Tales of the Colorado Pioneers Alice Polk Hill

ISBN: 9781230324005

Published: September 12th 2013

Paperback

82 pages


Description

Tales of the Colorado Pioneers  by  Alice Polk Hill

Tales of the Colorado Pioneers by Alice Polk Hill
September 12th 2013 | Paperback | PDF, EPUB, FB2, DjVu, audiobook, mp3, ZIP | 82 pages | ISBN: 9781230324005 | 7.56 Mb

This historic book may have numerous typos and missing text. Purchasers can usually download a free scanned copy of the original book (without typos) from the publisher. Not indexed. Not illustrated. 1884 edition. Excerpt: ... chapter li. gunnison.MoreThis historic book may have numerous typos and missing text.

Purchasers can usually download a free scanned copy of the original book (without typos) from the publisher. Not indexed. Not illustrated. 1884 edition. Excerpt: ... chapter li. gunnison. The city of Gunnison was founded in the fall of 1879, by Prof. S. Richardson, and now it has massive brick and stone blocks, that seem to have sprung up with the swift and easy architecture of Aladdins Palace.

The La Veta hotel, a superb building, with accommodations equal to any in Eastern cities, is entirely a native structure. The foundation rock and ornamental stone were all quarried at the edge of Gunnison- the brick were made there, likewise the woodwork.

The iron castings are the product of their foundries- the lime for mortar and plaster of native manufacture. Adding to these products the gold and silver in the surrounding mountains, and we have the resources which are to maintain a constant growth. How the Gunnison bank was established is a characteristic story of frontier life. In 79 Sam. G. Gill, then living in Denver, conceived the idea that a bank would pay in Gunnison. Not until the spring of 80, however, was he able to organize it, then succeeded through the help of Governor Tabor and the late Col.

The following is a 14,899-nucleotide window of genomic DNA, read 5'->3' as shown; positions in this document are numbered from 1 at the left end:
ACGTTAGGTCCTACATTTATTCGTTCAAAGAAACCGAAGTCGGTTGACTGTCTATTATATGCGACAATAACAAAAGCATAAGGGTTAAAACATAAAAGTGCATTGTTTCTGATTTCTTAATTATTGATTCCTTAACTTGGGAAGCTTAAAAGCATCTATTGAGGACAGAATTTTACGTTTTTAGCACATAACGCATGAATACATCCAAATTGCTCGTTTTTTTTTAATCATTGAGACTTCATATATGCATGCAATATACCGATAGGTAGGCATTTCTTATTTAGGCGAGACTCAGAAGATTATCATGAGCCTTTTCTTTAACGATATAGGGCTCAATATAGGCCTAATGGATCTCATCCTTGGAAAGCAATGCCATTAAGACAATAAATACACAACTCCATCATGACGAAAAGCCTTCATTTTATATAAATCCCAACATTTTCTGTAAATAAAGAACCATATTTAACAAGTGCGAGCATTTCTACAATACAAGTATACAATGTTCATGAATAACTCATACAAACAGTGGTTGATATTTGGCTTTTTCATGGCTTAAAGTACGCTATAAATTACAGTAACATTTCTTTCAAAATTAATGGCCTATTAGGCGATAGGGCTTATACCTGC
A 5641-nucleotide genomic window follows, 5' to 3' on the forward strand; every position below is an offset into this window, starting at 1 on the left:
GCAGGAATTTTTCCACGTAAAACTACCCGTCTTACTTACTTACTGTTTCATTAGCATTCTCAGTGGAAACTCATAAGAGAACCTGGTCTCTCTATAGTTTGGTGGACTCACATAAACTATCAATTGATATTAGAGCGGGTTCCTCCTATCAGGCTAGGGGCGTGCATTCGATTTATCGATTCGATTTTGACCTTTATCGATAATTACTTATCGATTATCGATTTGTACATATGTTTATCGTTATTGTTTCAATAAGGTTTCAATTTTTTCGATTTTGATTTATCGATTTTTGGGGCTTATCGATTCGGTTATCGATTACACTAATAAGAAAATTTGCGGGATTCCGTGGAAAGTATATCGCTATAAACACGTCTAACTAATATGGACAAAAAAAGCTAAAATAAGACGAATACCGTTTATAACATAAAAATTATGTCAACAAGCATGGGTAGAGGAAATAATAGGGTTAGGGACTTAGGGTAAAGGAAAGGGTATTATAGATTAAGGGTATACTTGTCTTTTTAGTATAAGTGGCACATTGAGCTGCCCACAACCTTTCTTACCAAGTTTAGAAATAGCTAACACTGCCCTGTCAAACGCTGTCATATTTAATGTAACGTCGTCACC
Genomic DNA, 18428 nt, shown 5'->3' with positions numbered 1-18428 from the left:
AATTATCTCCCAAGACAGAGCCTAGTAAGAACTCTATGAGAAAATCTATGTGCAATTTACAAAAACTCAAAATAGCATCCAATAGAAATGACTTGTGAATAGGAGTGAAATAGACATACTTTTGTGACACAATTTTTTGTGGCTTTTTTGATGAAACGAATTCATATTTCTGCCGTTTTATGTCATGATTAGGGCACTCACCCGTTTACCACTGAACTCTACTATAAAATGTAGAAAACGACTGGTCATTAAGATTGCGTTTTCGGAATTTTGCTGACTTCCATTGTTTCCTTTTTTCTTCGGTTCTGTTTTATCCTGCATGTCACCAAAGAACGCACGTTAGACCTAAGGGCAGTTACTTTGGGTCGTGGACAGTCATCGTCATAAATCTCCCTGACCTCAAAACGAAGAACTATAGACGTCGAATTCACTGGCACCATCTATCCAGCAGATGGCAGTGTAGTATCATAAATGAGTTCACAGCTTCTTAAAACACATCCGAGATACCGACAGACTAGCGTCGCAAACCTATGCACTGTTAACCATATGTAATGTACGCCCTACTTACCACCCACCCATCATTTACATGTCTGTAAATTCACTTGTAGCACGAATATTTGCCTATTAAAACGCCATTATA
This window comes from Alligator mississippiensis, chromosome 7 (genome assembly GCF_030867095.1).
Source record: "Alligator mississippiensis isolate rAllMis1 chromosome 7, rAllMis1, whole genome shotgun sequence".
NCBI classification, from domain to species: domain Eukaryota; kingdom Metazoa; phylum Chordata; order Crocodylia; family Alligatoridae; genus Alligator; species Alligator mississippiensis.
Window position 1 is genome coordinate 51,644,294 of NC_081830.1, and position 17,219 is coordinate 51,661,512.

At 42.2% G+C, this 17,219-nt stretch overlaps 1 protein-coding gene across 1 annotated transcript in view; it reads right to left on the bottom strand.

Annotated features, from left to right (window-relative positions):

Jacobson. At this time the Rio Grande road was completed to Alamosa in Conejos county, Gunnison being distant one hundred and fifty miles. All freighting had to be done by mule and ox teams across Cochetopa Pass, a long, tedious haul. When Gill left Denver he locked up the greater part of his bank capital ($30,000) in his safe, and shipped it to Alamosa.

When he reached that place he found such a vast quantity of freight en route to Gunnison that it was a week before the forwarding merchant could ship his furniture and safe. All this time the latter, with its precious contents, stood upon the platform of the forwarding houses, passed daily by all the hard characters of a mining camp, who, had they known...



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